Ralphs shoppers aren’t overwhelmed by 724 kinds of produce because they don’t experience every variety as a separate choice. The exotic fruits are grouped together, as are the potatoes and yams, the lettuce bags, and the apples. Godiva sells its chocolates in selections–nuts and caramels in one box, dark chocolates in another, truffles in another–not piece by piece. Businesses have strong incentives not just to offer options but to help customers navigate those choices.
Outside the artificial constraints of a psychology experiment, people adapt pretty effectively to proliferating choices. We go back to our favorite restaurant and order the same dish because we know we’ll like it. We find a toothpaste that suits us and stick to it. We don’t always choose anew.
Will customers trust businesses to select for them? If too much choice alienates you, won’t the store put the high-margin items on the front table right before your eyes? Maybe so, but competition across firms should limit such mark-ups. And if the mark-up gets too high, people will cope. Schwarz himself notes: “A small-town resident who visits Manhattan is overwhelmed by all that is going on. A New Yorker, thoroughly adapted to the city’s hyperstimulation, is oblivious to it.”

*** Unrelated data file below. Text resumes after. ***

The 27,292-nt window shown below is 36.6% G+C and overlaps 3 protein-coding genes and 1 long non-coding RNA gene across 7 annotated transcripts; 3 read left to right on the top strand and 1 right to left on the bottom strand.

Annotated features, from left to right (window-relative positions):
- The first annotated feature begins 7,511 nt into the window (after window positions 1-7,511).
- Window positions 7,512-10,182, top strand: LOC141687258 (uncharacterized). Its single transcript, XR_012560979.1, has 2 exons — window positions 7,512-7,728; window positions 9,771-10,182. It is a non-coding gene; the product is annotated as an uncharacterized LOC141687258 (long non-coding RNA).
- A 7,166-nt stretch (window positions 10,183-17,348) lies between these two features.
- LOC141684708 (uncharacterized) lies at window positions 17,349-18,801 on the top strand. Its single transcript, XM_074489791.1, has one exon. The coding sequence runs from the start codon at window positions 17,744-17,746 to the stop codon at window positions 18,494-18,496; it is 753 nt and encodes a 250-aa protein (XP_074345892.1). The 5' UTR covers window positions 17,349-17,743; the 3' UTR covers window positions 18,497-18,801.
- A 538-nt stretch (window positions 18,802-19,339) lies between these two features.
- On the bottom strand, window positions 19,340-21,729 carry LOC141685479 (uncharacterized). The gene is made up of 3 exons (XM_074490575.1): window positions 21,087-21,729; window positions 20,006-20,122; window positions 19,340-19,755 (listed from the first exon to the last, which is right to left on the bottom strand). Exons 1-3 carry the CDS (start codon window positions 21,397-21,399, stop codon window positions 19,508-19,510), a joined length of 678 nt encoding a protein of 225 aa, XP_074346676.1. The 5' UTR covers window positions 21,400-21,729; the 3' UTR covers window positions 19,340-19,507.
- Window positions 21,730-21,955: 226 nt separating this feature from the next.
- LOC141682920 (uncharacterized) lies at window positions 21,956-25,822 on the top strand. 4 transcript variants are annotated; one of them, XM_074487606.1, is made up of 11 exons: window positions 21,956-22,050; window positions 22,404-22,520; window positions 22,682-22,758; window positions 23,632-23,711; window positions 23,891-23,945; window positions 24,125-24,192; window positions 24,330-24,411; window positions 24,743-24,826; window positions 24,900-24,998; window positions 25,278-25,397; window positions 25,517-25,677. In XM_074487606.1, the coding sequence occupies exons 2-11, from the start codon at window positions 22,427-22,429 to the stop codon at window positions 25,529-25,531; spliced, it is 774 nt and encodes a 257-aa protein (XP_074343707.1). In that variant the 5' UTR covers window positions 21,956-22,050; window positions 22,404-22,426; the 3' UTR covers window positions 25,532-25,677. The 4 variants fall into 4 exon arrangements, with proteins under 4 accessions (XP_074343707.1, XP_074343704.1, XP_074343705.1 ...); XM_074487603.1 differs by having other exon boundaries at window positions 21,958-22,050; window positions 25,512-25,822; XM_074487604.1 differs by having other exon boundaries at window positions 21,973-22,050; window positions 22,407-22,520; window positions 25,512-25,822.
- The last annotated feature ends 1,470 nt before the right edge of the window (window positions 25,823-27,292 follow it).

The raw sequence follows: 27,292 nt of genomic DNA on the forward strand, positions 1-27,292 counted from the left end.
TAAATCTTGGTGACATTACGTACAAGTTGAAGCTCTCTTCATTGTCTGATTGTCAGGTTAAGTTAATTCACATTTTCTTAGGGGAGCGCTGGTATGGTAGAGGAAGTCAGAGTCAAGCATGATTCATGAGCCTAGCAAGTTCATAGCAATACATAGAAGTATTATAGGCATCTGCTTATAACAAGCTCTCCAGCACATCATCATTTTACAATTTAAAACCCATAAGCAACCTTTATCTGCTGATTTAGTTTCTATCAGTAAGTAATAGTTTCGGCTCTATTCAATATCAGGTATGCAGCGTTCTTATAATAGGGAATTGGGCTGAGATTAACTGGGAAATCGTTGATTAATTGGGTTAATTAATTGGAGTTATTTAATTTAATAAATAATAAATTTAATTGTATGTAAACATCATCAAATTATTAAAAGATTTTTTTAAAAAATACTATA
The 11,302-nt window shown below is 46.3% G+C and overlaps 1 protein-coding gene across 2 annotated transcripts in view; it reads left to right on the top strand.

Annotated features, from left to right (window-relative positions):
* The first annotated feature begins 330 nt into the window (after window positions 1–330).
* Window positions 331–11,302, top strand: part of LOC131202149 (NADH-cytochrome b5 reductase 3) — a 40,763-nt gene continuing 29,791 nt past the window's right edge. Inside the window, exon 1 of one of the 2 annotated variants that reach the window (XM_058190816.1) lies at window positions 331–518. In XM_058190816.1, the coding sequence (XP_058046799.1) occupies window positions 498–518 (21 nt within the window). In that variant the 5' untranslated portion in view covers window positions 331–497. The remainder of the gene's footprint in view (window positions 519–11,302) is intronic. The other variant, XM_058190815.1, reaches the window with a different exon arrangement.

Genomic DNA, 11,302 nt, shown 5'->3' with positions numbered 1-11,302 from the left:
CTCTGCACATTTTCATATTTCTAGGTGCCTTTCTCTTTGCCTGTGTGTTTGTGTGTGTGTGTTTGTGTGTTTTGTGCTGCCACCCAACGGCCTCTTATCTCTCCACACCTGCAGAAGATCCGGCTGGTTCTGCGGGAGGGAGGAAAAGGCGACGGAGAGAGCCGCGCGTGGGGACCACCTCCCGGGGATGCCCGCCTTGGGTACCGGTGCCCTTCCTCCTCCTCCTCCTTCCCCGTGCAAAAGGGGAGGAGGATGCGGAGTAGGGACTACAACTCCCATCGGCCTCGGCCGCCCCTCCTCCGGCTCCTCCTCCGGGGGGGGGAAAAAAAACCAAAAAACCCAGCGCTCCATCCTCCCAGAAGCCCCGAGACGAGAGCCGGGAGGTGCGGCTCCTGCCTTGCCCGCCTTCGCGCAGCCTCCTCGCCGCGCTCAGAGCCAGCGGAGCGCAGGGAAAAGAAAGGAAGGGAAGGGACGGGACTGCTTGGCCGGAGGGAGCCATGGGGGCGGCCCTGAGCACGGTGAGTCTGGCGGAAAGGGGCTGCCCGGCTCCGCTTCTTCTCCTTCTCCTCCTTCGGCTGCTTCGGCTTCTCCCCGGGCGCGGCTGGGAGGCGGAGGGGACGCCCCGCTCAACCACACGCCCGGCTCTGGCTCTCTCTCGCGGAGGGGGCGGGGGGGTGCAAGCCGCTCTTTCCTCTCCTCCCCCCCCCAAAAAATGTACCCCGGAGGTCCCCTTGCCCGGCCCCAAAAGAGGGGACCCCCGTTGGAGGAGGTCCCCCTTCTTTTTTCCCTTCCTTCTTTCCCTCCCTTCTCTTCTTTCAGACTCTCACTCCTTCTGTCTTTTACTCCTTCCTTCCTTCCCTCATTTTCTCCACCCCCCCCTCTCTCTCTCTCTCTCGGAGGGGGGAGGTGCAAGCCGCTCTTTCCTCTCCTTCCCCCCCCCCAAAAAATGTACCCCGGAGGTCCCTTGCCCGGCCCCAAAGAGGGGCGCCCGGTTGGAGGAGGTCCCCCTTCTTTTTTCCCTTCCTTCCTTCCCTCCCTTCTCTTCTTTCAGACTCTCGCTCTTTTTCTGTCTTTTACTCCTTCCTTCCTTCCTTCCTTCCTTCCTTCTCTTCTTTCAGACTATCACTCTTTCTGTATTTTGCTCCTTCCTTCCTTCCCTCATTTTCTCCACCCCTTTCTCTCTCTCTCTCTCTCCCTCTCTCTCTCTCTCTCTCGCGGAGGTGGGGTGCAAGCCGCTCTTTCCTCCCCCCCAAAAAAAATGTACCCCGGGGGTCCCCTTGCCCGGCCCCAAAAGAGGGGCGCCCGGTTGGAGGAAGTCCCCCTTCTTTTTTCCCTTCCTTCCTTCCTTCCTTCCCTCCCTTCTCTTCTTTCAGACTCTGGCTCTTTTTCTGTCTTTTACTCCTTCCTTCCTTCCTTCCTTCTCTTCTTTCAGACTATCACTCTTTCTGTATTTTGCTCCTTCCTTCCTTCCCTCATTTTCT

The bottom line: I’m still upset that Rainier cherries — finer than caviar to my depraved, barbecue- and curry-obsessed palate — are available for only a few months a year. Comments are open.